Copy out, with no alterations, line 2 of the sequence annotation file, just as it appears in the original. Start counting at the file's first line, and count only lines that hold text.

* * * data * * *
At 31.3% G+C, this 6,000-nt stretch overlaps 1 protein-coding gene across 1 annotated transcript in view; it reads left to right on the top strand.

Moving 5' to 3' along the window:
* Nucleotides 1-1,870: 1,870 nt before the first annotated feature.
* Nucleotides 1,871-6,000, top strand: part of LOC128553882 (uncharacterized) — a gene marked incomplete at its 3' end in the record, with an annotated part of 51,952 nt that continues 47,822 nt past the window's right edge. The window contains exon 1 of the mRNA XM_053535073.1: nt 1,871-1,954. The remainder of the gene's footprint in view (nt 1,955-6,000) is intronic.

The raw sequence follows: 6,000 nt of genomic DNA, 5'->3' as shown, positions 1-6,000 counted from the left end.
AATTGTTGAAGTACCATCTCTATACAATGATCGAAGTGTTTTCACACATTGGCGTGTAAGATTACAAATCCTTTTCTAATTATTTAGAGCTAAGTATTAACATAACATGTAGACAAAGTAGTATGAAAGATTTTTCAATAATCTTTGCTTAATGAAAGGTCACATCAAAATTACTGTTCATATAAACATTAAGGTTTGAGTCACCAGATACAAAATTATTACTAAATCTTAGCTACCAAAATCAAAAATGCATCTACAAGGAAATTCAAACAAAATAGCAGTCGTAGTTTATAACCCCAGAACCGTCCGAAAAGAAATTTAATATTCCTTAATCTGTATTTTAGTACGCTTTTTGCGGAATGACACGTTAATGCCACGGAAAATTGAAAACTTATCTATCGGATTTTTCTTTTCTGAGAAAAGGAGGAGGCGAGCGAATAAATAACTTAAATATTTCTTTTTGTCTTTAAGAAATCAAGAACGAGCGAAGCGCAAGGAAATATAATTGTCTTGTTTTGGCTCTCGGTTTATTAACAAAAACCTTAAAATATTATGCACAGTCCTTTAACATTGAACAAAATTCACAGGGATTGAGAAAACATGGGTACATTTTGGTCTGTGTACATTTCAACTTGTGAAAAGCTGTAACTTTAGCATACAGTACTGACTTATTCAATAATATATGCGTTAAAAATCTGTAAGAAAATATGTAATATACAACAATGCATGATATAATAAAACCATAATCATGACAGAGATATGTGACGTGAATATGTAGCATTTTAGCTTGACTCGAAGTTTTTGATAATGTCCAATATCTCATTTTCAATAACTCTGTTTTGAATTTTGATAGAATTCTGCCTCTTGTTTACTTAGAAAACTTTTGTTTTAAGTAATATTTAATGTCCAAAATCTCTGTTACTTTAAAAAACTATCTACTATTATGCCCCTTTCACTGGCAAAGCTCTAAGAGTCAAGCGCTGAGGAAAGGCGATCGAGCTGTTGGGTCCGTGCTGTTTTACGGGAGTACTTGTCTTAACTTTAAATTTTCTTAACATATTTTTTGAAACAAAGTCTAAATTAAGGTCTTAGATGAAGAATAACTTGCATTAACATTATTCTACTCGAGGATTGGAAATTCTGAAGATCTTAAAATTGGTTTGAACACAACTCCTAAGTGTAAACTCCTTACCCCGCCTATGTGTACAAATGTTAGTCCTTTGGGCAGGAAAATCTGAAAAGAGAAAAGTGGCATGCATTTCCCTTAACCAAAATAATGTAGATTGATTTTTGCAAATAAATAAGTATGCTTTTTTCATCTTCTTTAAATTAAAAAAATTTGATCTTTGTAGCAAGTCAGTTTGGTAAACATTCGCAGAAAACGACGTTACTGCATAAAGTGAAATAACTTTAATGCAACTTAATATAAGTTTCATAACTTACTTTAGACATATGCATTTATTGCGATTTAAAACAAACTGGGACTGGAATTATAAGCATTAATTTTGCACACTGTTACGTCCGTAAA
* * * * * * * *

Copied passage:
Moving 5' to 3' along the window: